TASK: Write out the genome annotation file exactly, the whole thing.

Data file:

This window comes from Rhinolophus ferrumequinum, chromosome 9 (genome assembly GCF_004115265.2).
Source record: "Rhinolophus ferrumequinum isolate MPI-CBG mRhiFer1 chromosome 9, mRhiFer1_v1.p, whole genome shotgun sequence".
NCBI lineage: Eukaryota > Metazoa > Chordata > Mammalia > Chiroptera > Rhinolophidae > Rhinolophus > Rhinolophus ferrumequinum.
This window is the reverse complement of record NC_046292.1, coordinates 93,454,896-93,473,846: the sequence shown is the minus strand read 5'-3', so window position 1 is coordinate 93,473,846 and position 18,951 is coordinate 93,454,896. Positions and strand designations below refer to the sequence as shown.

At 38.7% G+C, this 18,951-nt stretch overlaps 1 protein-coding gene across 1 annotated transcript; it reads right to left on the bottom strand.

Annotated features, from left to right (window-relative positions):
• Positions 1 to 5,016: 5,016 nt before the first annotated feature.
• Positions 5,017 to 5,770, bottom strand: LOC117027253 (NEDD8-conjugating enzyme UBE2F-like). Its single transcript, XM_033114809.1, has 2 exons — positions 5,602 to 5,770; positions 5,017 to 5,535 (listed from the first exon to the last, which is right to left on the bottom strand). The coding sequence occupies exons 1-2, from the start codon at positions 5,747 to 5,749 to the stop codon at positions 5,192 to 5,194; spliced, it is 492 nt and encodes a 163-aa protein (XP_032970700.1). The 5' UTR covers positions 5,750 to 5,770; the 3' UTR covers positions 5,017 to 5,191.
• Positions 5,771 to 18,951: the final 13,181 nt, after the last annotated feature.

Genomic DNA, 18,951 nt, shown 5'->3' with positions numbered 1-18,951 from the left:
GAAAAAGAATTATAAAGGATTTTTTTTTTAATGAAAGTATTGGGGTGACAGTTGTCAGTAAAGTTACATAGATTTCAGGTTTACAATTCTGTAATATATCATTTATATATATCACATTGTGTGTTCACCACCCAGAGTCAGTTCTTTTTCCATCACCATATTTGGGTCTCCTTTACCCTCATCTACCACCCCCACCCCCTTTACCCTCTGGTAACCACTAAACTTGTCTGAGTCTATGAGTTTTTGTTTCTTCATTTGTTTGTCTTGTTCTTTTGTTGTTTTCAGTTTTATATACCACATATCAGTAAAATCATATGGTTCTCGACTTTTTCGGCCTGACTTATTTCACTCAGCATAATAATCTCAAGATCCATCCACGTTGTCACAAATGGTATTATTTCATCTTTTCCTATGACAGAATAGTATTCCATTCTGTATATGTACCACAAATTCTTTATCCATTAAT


This window comes from Rhinolophus ferrumequinum, chromosome 9 (genome assembly GCF_004115265.2).
Source record: "Rhinolophus ferrumequinum isolate MPI-CBG mRhiFer1 chromosome 9, mRhiFer1_v1.p, whole genome shotgun sequence".
NCBI lineage: Eukaryota > Metazoa > Chordata > Mammalia > Chiroptera > Rhinolophidae > Rhinolophus > Rhinolophus ferrumequinum.
This window is the reverse complement of record NC_046292.1, coordinates 93,454,896-93,473,846: the sequence shown is the minus strand read 5'-3', so window position 1 is coordinate 93,473,846 and position 18,951 is coordinate 93,454,896. Positions and strand designations below refer to the sequence as shown.

At 38.7% G+C, this 18,951-nt stretch overlaps 1 protein-coding gene across 1 annotated transcript; it reads right to left on the bottom strand.

Annotated features, from left to right (window-relative positions):
• Positions 1 to 5,016: 5,016 nt before the first annotated feature.
• Positions 5,017 to 5,770, bottom strand: LOC117027253 (NEDD8-conjugating enzyme UBE2F-like). Its single transcript, XM_033114809.1, has 2 exons — positions 5,602 to 5,770; positions 5,017 to 5,535 (listed from the first exon to the last, which is right to left on the bottom strand). The coding sequence occupies exons 1-2, from the start codon at positions 5,747 to 5,749 to the stop codon at positions 5,192 to 5,194; spliced, it is 492 nt and encodes a 163-aa protein (XP_032970700.1). The 5' UTR covers positions 5,750 to 5,770; the 3' UTR covers positions 5,017 to 5,191.
• Positions 5,771 to 18,951: the final 13,181 nt, after the last annotated feature.

Genomic DNA, 18,951 nt, shown 5'->3' with positions numbered 1-18,951 from the left:
GAAAAAGAATTATAAAGGATTTTTTTTTTAATGAAAGTATTGGGGTGACAGTTGTCAGTAAAGTTACATAGATTTCAGGTTTACAATTCTGTAATATATCATTTATATATATCACATTGTGTGTTCACCACCCAGAGTCAGTTCTTTTTCCATCACCATATTTGGGTCTCCTTTACCCTCATCTACCACCCCCACCCCCTTTACCCTCTGGTAACCACTAAACTTGTCTGAGTCTATGAGTTTTTGTTTCTTCATTTGTTTGTCTTGTTCTTTTGTTGTTTTCAGTTTTATATACCACATATCAGTAAAATCATATGGTTCTCGACTTTTTCGGCCTGACTTATTTCACTCAGCATAATAATCTCAAGATCCATCCACGTTGTCACAAATGGTATTATTTCATCTTTTCCTATGACAGAATAGTATTCCATTCTGTATATGTACCACAAATTCTTTATCCATTAAT